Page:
Even as a child, I loved standing back and surveying a perfectly presented table for company. Once finished, Grandma’s labor of love had resulted in spinach dip in a sweetbread bowl, round cream cheese and chive finger sandwiches, square chicken-salad finger sandwiches, triangular pimento-cheese finger sandwiches, mini-country ham biscuits, fudge, peanut butter balls, butter mints, carrots and celery with dip, port-wine cheese with German-style sliced meats, spicy sausage balls, and homemade lime punch. She filled the table with so much food that there was barely room for plates and napkins. It was heavenly, and the absolute best part of Christmas for me. Honestly, I looked forward to this table more than any gift I ever received as a child.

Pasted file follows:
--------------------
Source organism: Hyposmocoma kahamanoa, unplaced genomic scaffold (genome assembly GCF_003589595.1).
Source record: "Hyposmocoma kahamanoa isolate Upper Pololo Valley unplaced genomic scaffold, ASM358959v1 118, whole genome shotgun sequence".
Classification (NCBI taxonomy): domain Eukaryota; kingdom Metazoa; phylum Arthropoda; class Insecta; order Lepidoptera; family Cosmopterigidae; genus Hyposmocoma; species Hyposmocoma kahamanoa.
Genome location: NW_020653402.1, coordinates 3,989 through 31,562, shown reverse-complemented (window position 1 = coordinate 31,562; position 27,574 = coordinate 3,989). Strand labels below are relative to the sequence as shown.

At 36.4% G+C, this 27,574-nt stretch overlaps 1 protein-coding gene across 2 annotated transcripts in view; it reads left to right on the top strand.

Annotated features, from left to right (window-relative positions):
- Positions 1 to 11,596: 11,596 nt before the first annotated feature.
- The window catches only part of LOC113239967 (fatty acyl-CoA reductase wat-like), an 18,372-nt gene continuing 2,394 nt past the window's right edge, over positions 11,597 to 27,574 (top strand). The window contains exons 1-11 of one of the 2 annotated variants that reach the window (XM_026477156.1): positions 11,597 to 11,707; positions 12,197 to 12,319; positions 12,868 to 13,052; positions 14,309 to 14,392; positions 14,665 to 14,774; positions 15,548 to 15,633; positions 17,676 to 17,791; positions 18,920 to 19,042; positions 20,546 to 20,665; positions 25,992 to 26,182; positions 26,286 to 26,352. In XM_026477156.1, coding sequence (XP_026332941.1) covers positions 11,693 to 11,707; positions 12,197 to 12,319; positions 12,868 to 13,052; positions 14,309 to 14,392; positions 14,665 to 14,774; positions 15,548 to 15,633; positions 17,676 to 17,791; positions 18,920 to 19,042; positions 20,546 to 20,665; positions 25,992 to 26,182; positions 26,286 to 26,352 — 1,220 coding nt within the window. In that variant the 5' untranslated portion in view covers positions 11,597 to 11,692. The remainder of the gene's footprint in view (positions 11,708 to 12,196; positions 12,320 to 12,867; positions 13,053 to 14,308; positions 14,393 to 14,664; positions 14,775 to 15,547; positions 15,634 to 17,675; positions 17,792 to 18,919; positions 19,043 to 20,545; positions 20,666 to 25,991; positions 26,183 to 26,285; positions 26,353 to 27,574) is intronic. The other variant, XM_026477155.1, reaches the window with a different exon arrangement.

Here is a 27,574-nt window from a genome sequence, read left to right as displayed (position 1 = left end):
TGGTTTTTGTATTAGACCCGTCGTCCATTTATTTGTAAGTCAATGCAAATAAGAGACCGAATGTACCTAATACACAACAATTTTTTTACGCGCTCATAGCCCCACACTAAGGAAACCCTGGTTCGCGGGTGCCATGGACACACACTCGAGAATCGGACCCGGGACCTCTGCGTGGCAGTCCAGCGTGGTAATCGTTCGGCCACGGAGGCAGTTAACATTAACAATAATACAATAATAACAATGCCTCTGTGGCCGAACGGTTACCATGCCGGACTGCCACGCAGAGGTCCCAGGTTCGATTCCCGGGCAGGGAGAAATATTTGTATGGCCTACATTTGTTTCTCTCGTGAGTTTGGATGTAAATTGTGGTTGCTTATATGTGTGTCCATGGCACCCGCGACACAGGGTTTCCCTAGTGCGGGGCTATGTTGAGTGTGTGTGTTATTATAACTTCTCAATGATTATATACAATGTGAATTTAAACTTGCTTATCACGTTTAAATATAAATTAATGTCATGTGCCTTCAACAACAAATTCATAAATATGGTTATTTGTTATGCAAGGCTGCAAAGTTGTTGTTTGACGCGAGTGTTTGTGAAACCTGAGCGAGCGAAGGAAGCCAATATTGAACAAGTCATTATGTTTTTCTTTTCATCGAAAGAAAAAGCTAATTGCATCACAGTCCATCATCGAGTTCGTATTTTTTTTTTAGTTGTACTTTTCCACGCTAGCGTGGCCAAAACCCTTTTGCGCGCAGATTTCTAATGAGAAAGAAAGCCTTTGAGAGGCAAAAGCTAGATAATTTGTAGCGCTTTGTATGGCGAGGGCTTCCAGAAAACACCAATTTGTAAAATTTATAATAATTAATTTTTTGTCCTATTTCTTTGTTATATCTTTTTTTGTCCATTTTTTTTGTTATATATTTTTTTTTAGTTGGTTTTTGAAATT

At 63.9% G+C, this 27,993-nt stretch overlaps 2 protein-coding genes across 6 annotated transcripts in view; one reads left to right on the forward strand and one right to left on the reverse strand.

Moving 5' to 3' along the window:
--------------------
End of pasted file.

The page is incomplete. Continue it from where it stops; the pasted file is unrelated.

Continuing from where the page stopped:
One year, I clearly remember Mrs. Clement bringing her favorite English berry trifle to add to the feast. As a student of history and a lover of British culture, she never failed to impress me with some interesting addition to Grandma’s table each year. I always felt so continental and sophisticated when I ate whatever she brought since it was very different from the traditional fare we usually enjoyed. Another bonus was the interesting cultural story Mrs. Clement would share each year about whatever she brought. The idea that a world of different foods and cultures was out there for the taking was so incredible to me. Not much has changed; I’m still enchanted by the customs of different places.